More often than I wish, I am left stunned, with these questions swirling through my head, as I hang up the phone or Zoom call or escort a woman to the door of our office. Why? I’ve just heard a story of such horrific suffering, of traumatic pain, that I’m left brokenhearted and in awe. I can only praise God through my tears for his supernatural strength that has enabled so many women to grow forward after suffering circumstances that could have crushed them—and, in fact, have crushed others.
Why is it that some people come through the horrors of this world still standing, even flourishing, while others’ lives are utterly wrecked in the aftermath of trauma? Military veterans, survivors of abuse, abandoned children, and betrayed spouses often experience Post-Traumatic Stress Disorder (PTSD), a “mental health condition that’s triggered by a terrifying event—either experiencing it or witnessing it. Symptoms may include flashbacks, nightmares, and severe anxiety, as well as uncontrollable thoughts about the event.”¹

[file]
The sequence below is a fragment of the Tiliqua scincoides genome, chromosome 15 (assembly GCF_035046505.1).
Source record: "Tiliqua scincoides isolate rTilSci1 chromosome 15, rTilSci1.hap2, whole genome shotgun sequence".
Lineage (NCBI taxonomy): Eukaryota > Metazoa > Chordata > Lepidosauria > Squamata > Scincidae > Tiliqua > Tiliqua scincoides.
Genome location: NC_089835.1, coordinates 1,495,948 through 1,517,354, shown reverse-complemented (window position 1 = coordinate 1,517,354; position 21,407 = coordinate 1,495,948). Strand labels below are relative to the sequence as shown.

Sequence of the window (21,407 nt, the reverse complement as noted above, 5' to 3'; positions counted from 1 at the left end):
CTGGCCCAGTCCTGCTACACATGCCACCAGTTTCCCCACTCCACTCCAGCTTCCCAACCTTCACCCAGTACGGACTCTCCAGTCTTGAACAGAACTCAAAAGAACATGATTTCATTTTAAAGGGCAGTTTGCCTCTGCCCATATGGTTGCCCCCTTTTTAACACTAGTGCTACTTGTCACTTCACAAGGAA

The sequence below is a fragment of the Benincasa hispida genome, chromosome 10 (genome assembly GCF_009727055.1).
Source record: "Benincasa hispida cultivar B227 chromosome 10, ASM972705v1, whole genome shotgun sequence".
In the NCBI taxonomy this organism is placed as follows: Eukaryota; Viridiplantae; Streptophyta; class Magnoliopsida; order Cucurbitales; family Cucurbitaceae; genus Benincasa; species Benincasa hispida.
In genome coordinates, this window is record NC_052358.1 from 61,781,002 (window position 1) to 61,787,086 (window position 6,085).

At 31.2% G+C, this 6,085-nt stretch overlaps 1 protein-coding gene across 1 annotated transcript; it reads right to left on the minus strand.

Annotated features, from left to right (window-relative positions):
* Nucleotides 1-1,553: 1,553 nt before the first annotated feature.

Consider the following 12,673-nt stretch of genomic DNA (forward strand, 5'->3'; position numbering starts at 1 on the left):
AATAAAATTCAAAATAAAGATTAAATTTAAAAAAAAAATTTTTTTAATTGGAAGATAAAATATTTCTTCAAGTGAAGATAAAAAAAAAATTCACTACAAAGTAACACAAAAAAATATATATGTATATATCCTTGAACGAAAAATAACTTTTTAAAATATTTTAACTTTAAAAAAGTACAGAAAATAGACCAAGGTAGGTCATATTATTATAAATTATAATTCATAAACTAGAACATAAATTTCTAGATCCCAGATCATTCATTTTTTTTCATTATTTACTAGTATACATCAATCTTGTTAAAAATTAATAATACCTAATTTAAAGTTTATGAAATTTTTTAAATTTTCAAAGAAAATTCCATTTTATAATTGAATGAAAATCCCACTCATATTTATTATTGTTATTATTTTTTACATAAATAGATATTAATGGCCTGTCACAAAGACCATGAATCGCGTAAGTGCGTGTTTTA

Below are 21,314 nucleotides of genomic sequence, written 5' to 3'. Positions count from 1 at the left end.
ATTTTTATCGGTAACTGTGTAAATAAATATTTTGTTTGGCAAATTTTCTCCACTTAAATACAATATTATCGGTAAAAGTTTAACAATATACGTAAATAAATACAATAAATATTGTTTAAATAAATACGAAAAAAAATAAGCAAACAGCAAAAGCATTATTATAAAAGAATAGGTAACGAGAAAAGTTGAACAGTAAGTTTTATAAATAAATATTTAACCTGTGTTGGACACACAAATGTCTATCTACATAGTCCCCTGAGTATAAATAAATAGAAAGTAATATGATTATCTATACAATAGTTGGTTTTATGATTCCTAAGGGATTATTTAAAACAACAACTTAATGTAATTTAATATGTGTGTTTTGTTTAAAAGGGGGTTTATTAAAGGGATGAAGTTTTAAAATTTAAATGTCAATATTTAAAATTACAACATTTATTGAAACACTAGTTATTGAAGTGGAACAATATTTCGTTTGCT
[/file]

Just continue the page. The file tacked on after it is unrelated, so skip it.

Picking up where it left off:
Many of the wives who come into my office have experienced symptoms of PTSD because the husband and the marriage that they assumed and believed they had do not exist. The trauma of betrayal results in sleeplessness, depression, anger, outbursts, and paralyzing grief. They are responding to the demolition of the safety and security, life plans, and stable relationships they thought they had. Yet I’ve witnessed so many of these women shine for Christ! Faith, resiliency, and courage are fired up, and they plant their roots down deep into the Lord and his Word. How?
Post-Traumatic Growth: Psychological Category and Biblical Concept